I am tempted to buy into conspiracy theories, which are comforting in a twisted sort of way. I would prefer to believe that Evil Geniuses are in charge of some sinister plan rather than believe that I, too, am subject to nature’s apparent randomness, but when Disney, the NBA, the NFL, and the Vatican suddenly shuttered their profit-making venues, I knew in my bones that Evil Geniuses were not in charge and faced the terrifying prospect that no human beings were in control, that we were, in fact, passengers on a plane without a pilot.

I find comfort in prayer and faith, and I believe in the eventual triumph of Good over Evil, but God has historically not exempt even His most beloved and faithful from earthly pain, deprivation, and suffering. Quite the contrary. We might take comfort in the stories of Noah, Lot, and Joshua, but we must also take into account the stories of Job, Jonah, Jesus, the Martyred Saints, and the victims of the Holocaust.

Cancun, Mexico, where I live, looks and feels very much the same as always. There are fewer planes flying over, and, with schools shut down, weekday traffic is somewhat lighter. Bars and casinos are closed as of today, but I have never been to a local bar or casino. Mexico’s cases of COVID-19 so far are increasing arithmetically rather than geometrically, and today the first death was reported in the country.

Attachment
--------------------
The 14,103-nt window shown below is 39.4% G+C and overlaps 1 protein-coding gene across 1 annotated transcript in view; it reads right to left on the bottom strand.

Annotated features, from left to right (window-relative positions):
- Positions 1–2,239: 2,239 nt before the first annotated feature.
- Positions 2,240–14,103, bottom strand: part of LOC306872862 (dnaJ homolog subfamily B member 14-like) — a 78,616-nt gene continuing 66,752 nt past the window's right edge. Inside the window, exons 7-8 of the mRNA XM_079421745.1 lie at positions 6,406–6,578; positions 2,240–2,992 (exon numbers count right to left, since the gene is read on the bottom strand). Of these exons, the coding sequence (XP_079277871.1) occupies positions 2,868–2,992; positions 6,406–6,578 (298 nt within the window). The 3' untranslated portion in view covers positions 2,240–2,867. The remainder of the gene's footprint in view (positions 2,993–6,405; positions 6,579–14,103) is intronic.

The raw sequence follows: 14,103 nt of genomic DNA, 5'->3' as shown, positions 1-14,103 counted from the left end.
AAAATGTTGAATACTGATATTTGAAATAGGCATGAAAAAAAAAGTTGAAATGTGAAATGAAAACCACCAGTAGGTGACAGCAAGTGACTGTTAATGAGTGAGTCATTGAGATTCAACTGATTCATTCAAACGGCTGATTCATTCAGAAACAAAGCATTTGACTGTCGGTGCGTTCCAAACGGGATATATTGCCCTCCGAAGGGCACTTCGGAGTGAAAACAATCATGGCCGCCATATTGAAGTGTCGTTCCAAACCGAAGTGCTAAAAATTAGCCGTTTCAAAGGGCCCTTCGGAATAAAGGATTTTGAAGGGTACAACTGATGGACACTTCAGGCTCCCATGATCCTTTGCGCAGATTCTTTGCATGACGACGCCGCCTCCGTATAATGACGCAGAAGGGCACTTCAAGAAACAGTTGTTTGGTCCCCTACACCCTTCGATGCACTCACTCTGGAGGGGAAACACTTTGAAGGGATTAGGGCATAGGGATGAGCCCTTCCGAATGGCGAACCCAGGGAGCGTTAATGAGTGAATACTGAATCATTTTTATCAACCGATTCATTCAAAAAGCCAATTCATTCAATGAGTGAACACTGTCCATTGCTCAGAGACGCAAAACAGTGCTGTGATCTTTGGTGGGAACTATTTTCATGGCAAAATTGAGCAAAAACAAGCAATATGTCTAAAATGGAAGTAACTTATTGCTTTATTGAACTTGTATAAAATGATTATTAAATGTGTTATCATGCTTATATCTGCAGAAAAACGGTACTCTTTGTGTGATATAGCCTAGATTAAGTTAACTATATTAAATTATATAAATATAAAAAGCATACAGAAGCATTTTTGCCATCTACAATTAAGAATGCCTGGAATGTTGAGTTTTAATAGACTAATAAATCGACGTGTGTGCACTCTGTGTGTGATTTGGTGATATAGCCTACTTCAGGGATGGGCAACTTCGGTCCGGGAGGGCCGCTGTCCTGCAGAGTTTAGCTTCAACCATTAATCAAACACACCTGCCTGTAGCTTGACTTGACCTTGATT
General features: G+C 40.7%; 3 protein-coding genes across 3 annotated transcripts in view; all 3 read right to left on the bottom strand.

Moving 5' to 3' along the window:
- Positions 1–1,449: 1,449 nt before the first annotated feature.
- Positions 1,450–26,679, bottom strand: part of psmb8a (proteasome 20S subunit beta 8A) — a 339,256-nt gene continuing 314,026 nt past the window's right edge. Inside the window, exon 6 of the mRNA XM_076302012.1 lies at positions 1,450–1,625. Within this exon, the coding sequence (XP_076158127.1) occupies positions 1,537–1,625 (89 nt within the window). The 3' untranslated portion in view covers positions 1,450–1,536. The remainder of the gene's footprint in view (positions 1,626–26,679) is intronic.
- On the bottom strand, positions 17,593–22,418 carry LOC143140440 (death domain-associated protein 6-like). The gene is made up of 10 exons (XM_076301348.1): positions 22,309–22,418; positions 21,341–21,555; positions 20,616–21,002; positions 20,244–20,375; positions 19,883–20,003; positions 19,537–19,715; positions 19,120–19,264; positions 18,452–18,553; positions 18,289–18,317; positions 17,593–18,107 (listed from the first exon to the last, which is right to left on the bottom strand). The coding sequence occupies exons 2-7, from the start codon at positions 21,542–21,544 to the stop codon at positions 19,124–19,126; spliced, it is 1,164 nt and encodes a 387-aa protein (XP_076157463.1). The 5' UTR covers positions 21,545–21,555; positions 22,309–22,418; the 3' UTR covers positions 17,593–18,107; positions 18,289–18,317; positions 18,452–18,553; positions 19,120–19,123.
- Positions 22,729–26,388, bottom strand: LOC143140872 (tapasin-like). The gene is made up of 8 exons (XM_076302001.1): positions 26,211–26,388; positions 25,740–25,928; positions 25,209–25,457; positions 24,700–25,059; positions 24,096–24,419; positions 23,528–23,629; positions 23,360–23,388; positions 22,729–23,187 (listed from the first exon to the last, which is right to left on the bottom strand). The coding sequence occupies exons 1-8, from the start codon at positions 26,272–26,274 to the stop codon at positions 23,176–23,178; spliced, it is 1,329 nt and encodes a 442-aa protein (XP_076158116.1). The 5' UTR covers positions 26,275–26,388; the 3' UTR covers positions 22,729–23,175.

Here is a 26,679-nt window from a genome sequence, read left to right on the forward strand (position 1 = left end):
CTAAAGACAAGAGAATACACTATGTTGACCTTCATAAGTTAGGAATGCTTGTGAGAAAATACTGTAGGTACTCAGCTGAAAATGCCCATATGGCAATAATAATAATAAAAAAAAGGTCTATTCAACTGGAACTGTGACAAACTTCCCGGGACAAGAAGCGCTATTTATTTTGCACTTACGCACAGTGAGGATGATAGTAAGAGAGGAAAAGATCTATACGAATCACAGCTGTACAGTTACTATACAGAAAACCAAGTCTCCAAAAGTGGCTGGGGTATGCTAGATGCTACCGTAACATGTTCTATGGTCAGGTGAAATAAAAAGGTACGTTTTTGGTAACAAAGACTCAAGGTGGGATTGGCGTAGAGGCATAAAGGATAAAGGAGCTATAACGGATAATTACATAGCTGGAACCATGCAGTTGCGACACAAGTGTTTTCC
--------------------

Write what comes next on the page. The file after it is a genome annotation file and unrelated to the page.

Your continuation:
Since I am retired, my daily routine has changed very little, if at all, but the mental and emotional backdrop of those comforting routines is tinged with fears, doubts, and “what if’s.” The underlying reality is uncertainty about almost everything, especially people’s ability to keep working in tourist-fueled industries that, from one day to the next, slowed down to a near stop.

After days of worrying about myself because I am part of the demographic at higher risk of death from the virus, I realized that the voluntary sheltering, the distant air-kisses, the elbow clicks in lieu of handshakes, the handwashing, the batman coughs and sneezes are not about me protecting myself. This disease, compared with, say, HIV Aids in its heyday, is relatively mild and survivable.